By asphaltsyst8314705, Mar 15 2017 01:42PM
Pavement preservation is an important element of maintaining the system of highways and roads. Preserving the pavement system aims to support the investment made in our highways by prolonging the lifespan of the pavements and satisfying customer requirements. Pavements are preserved by applying treatments to the surface; when done in a timely manner, these treatments maintain the pavement and increase the amount of service life. Not included in preservation is any action that changes the structure of the existing pavement, reconstructs sections of pavement, or creates new sections.
There is a wide range of strategies and techniques that should be implemented in order to achieve effective levels of pavement preservation. Some types of maintenance and improvement are fog, slurry and chip seals, micro-surfacing, sealing cracks, Portland Cement Concrete (PCC) joint sealing, thin-lift overlays, and full- and partial-depth concrete pavement repair. All of these techniques aim to support the existing structure and prevent further damage.
Traditional models of pavement repair have taken a reactive approach, instead of pro-actively preserving the current systems before the deterioration reduces their function and structural integrity. The reactive repairs are implemented when the pavements have already declined to a point where the usability of the pavement is impaired, and this approach aims to fix the damage and restore the surface. However, once the quality of the pavement has already declined, repairs are expensive and time-consuming.
Pavement preservation focuses the majority of time and funding on maintaining the existing structures and pre-empting any serious damage. Inexpensive maintenance treatments are applied, each preventing damage for a number of years. This process reduces cost, is a less time-consuming option, and decreases the amount of disturbance to traffic. For these treatments to be effective, they must be applied before serious damage has occurred. This requires a complete change of focus from reaction to prevention, as preservation is no longer an option once significant deterioration has occurred.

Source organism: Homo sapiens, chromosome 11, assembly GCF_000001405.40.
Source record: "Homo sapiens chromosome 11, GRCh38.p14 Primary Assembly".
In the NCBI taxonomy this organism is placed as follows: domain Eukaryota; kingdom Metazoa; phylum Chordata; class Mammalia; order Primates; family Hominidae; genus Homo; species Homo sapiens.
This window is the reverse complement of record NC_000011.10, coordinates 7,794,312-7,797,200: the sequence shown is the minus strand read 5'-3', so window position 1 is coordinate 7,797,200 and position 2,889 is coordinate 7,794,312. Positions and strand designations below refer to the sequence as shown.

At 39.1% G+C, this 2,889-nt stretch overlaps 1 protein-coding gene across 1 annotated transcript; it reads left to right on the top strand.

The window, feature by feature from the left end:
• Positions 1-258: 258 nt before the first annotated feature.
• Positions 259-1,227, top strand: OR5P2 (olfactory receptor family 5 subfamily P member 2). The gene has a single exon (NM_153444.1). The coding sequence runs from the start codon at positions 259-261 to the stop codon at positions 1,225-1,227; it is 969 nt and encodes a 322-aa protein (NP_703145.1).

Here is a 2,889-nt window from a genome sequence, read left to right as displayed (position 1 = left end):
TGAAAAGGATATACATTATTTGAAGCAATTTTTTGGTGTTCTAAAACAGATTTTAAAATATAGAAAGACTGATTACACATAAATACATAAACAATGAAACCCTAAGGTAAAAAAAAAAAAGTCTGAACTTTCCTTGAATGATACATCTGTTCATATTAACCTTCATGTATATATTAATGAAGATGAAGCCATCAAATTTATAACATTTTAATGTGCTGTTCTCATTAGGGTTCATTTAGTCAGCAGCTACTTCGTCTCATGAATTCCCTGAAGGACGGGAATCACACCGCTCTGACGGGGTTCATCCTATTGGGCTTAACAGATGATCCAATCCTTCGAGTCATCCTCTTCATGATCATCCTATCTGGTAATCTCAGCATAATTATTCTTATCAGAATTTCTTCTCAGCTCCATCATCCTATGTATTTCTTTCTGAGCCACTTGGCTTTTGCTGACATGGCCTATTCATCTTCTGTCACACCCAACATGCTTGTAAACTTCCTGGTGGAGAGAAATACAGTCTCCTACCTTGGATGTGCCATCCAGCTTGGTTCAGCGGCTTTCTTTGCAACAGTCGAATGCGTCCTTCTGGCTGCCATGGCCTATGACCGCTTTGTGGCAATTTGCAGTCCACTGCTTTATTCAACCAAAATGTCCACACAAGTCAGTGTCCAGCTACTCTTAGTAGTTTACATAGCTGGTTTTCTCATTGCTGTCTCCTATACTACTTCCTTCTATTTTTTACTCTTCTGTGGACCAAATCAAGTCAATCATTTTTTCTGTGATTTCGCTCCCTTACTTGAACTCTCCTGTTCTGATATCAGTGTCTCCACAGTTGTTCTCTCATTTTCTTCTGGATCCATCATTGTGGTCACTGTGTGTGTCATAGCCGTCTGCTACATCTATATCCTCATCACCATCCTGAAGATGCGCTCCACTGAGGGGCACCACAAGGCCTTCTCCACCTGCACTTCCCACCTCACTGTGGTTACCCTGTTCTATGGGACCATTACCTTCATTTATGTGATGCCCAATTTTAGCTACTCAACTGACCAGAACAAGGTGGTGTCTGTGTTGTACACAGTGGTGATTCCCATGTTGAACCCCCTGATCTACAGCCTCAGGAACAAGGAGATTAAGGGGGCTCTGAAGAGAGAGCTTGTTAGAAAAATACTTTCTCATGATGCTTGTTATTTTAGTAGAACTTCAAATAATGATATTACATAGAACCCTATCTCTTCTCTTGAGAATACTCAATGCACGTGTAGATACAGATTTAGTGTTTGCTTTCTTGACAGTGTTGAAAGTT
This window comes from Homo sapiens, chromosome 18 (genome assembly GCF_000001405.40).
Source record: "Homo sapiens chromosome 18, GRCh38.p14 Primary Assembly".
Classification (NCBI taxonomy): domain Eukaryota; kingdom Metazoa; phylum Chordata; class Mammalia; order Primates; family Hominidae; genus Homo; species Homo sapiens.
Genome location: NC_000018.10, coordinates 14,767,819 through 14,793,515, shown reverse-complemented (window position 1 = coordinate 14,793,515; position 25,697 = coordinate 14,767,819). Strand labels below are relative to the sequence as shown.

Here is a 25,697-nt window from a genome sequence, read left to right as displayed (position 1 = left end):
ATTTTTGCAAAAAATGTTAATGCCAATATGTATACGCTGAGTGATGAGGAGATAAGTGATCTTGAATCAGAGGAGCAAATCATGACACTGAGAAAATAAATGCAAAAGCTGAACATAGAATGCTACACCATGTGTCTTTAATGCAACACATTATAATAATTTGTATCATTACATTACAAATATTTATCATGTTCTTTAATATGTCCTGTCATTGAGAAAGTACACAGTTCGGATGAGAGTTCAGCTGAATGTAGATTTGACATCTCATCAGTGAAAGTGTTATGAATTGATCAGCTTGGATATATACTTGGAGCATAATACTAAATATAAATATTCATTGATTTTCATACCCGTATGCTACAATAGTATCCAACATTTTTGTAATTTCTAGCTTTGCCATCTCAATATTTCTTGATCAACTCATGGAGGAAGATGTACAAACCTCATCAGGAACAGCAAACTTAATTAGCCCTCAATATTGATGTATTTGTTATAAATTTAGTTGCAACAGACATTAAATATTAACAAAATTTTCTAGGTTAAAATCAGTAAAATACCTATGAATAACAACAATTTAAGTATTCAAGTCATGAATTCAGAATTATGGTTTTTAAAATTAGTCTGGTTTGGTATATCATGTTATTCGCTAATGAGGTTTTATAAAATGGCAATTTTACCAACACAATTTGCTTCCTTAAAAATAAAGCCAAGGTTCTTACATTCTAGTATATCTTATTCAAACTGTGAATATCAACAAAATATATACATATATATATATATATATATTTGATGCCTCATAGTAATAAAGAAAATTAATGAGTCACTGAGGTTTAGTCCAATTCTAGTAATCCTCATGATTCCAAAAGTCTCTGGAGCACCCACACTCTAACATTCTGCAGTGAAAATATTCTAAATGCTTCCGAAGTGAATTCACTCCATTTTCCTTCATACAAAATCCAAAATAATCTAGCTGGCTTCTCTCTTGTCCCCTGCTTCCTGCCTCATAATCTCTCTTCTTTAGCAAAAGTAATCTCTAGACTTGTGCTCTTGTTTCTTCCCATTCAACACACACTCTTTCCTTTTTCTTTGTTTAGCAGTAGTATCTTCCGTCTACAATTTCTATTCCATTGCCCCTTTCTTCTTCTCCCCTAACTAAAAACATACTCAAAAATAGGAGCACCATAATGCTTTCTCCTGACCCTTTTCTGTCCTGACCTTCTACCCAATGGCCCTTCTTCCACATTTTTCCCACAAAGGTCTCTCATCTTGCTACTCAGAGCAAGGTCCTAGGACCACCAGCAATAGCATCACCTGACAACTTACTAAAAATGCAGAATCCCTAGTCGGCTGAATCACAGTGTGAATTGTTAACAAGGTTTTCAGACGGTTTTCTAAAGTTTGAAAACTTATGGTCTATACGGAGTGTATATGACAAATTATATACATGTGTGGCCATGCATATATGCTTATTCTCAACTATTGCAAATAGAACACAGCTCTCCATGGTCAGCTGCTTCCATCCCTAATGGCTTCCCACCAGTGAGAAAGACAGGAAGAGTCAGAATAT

Prevention does not mean that deterioration will never occur – no pavement can exist indefinitely without damage. However, these preventative techniques will ensure that the current structures have the maximum lifespan and usability for customers. The treatments are cost- and time-effective when compared to repairs, and give an improved experience for the customer.
To commit to a change of mindset and approach, pavement preservation requires financial and managerial support on a long-term basis. Rather than a set of techniques, pavement preservation must be an ideology that guides the allocation of resources. Pavement preservation provides better roads for a reduced cost and inconvenience to users, and should be the primary principle that guides highway maintenance and repairs.